BEST MOMENT: On our visit to the New Netherland Research Center in Albany, Greg got to see the Pieter Schaghen letter outlining the purchase of the island of Manhattan.
Tom strolls through tenement apartment recreations at the Tenement Museum with guide Annie Polland*, looking at the lives of those who lived in the Lower East Side. The families are the Epstein family, the Saez-Velez family, and the Wong family. The Epsteins were Holocaust survivors who moved into the building in the 1950s, the Saez-Velez family moved in during the 60s and were led by a mother who left Puerto Rico and worked as a seamstress here, and the Wong family, whose mother raised the family while working in Chinatown garment shops, moved in during the 1970s
BEST MOMENT: Listen closely for that plastic-covered couch.
We’re not gonna lie — this was our favorite show of the year! After all, we recorded the show at Coney Island on the boardwalk, sometimes with beer and hot dogs in hand. We even recorded on the Wonder Wheel.
BEST MOMENT: Keeping the recording equipment on while riding through the haunted house ride.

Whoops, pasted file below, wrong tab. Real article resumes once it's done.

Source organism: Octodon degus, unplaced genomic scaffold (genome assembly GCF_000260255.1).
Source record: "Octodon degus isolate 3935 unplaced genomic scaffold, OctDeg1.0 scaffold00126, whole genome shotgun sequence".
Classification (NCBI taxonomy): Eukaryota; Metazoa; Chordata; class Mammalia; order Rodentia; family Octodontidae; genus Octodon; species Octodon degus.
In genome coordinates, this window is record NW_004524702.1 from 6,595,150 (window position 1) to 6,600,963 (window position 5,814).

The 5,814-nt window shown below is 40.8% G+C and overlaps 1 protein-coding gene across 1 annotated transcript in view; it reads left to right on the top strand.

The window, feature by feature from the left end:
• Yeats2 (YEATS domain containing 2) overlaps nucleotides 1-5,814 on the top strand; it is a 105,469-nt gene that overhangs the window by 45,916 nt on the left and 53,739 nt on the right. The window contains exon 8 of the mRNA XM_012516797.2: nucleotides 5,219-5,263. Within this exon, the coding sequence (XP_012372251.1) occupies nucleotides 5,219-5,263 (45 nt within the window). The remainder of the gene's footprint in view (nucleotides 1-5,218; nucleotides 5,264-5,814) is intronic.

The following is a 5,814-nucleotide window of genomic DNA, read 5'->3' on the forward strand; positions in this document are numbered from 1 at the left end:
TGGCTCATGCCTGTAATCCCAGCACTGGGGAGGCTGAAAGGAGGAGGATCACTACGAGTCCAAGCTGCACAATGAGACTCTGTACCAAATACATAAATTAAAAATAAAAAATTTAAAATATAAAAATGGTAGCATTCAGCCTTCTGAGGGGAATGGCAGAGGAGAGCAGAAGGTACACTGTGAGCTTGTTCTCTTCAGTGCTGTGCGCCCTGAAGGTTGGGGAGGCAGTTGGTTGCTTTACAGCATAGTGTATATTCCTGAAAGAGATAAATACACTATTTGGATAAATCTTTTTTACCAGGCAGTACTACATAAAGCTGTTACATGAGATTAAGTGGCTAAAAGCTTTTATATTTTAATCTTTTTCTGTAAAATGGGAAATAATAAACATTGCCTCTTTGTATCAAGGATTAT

Drag is having a fabulous moment in American pop culture but there’s very little available on the history of drag performers overall. So hopefully this episode will inspire a budding young historian to put together a book on this fascinating subject. The story of drag in New York is really a tale of race and class divisions in New York City over the past century, viewed from the perspective of LGBT community.
Perhaps no detail fascinated us more in 2018 than looking at the uptown/downtown divide in the world of drag, both evolving into vibrant, influential forms of art by the late 20th century.
BEST MOMENT: The entire second half! Greg is joined by special guests Felix Rodriguez, a videographer of the ballroom culture (made famous in the landmark documentary Paris Is Burning) and Linda Simpson, one of the great stars of the East Village drag scene.